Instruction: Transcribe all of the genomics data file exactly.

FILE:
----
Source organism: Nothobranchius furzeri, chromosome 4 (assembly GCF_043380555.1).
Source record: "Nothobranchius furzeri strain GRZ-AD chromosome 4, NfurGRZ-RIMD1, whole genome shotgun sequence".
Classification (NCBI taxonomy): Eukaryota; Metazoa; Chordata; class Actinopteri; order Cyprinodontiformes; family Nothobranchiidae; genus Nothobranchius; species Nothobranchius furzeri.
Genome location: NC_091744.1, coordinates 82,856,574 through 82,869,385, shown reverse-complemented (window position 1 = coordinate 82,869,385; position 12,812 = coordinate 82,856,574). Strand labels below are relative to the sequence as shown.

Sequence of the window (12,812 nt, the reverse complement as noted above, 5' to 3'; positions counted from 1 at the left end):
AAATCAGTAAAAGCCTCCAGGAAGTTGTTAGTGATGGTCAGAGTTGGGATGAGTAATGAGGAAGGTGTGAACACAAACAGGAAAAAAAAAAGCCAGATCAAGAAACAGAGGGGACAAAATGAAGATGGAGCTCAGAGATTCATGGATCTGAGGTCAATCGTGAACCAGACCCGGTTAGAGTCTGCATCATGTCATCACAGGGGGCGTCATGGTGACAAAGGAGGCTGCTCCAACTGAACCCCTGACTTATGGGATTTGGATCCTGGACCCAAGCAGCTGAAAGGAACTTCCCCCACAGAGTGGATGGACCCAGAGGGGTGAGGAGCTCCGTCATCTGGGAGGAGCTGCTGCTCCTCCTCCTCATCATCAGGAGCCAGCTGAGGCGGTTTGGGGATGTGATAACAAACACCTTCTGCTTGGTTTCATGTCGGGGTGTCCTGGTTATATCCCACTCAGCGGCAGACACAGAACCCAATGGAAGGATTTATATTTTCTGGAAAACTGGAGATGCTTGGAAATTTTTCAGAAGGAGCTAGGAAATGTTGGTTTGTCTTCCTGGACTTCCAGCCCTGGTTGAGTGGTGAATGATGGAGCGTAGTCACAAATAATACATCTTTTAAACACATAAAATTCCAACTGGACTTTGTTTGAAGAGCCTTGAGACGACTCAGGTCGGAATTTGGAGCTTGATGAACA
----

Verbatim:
Source organism: Nothobranchius furzeri, chromosome 4 (assembly GCF_043380555.1).
Source record: "Nothobranchius furzeri strain GRZ-AD chromosome 4, NfurGRZ-RIMD1, whole genome shotgun sequence".
Classification (NCBI taxonomy): Eukaryota; Metazoa; Chordata; class Actinopteri; order Cyprinodontiformes; family Nothobranchiidae; genus Nothobranchius; species Nothobranchius furzeri.
Genome location: NC_091744.1, coordinates 82,856,574 through 82,869,385, shown reverse-complemented (window position 1 = coordinate 82,869,385; position 12,812 = coordinate 82,856,574). Strand labels below are relative to the sequence as shown.

Sequence of the window (12,812 nt, the reverse complement as noted above, 5' to 3'; positions counted from 1 at the left end):
AAATCAGTAAAAGCCTCCAGGAAGTTGTTAGTGATGGTCAGAGTTGGGATGAGTAATGAGGAAGGTGTGAACACAAACAGGAAAAAAAAAAGCCAGATCAAGAAACAGAGGGGACAAAATGAAGATGGAGCTCAGAGATTCATGGATCTGAGGTCAATCGTGAACCAGACCCGGTTAGAGTCTGCATCATGTCATCACAGGGGGCGTCATGGTGACAAAGGAGGCTGCTCCAACTGAACCCCTGACTTATGGGATTTGGATCCTGGACCCAAGCAGCTGAAAGGAACTTCCCCCACAGAGTGGATGGACCCAGAGGGGTGAGGAGCTCCGTCATCTGGGAGGAGCTGCTGCTCCTCCTCCTCATCATCAGGAGCCAGCTGAGGCGGTTTGGGGATGTGATAACAAACACCTTCTGCTTGGTTTCATGTCGGGGTGTCCTGGTTATATCCCACTCAGCGGCAGACACAGAACCCAATGGAAGGATTTATATTTTCTGGAAAACTGGAGATGCTTGGAAATTTTTCAGAAGGAGCTAGGAAATGTTGGTTTGTCTTCCTGGACTTCCAGCCCTGGTTGAGTGGTGAATGATGGAGCGTAGTCACAAATAATACATCTTTTAAACACATAAAATTCCAACTGGACTTTGTTTGAAGAGCCTTGAGACGACTCAGGTCGGAATTTGGAGCTTGATGAACA